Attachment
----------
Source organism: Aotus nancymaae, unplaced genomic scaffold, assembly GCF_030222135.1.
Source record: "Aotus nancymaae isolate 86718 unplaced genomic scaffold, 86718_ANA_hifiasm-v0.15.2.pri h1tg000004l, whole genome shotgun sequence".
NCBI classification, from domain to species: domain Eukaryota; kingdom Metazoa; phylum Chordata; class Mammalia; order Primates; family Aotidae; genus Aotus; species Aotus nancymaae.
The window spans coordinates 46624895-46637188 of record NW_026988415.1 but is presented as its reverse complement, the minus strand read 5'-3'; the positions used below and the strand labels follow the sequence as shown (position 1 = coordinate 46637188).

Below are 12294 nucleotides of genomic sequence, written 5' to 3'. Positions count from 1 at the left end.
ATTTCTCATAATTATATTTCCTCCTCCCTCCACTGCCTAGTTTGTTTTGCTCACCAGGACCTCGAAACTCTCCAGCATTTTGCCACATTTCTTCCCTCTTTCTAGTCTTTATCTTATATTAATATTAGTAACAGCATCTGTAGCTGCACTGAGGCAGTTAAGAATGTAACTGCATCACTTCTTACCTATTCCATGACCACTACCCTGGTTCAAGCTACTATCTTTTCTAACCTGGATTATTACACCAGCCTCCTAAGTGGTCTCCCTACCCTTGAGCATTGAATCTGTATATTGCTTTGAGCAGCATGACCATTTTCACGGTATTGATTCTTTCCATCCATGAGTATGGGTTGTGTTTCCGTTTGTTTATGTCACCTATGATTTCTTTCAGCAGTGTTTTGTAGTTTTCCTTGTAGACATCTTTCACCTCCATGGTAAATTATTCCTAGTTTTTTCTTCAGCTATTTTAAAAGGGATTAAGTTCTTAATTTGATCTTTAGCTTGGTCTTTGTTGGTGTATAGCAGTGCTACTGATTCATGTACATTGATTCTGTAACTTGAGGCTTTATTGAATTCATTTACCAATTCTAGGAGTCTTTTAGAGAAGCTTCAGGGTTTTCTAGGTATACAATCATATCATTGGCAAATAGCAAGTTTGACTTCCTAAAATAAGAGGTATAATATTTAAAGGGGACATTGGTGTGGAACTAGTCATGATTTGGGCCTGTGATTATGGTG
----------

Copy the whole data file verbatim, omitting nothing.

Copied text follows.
Source organism: Aotus nancymaae, unplaced genomic scaffold, assembly GCF_030222135.1.
Source record: "Aotus nancymaae isolate 86718 unplaced genomic scaffold, 86718_ANA_hifiasm-v0.15.2.pri h1tg000004l, whole genome shotgun sequence".
NCBI classification, from domain to species: domain Eukaryota; kingdom Metazoa; phylum Chordata; class Mammalia; order Primates; family Aotidae; genus Aotus; species Aotus nancymaae.
The window spans coordinates 46624895-46637188 of record NW_026988415.1 but is presented as its reverse complement, the minus strand read 5'-3'; the positions used below and the strand labels follow the sequence as shown (position 1 = coordinate 46637188).

Below are 12294 nucleotides of genomic sequence, written 5' to 3'. Positions count from 1 at the left end.
ATTTCTCATAATTATATTTCCTCCTCCCTCCACTGCCTAGTTTGTTTTGCTCACCAGGACCTCGAAACTCTCCAGCATTTTGCCACATTTCTTCCCTCTTTCTAGTCTTTATCTTATATTAATATTAGTAACAGCATCTGTAGCTGCACTGAGGCAGTTAAGAATGTAACTGCATCACTTCTTACCTATTCCATGACCACTACCCTGGTTCAAGCTACTATCTTTTCTAACCTGGATTATTACACCAGCCTCCTAAGTGGTCTCCCTACCCTTGAGCATTGAATCTGTATATTGCTTTGAGCAGCATGACCATTTTCACGGTATTGATTCTTTCCATCCATGAGTATGGGTTGTGTTTCCGTTTGTTTATGTCACCTATGATTTCTTTCAGCAGTGTTTTGTAGTTTTCCTTGTAGACATCTTTCACCTCCATGGTAAATTATTCCTAGTTTTTTCTTCAGCTATTTTAAAAGGGATTAAGTTCTTAATTTGATCTTTAGCTTGGTCTTTGTTGGTGTATAGCAGTGCTACTGATTCATGTACATTGATTCTGTAACTTGAGGCTTTATTGAATTCATTTACCAATTCTAGGAGTCTTTTAGAGAAGCTTCAGGGTTTTCTAGGTATACAATCATATCATTGGCAAATAGCAAGTTTGACTTCCTAAAATAAGAGGTATAATATTTAAAGGGGACATTGGTGTGGAACTAGTCATGATTTGGGCCTGTGATTATGGTG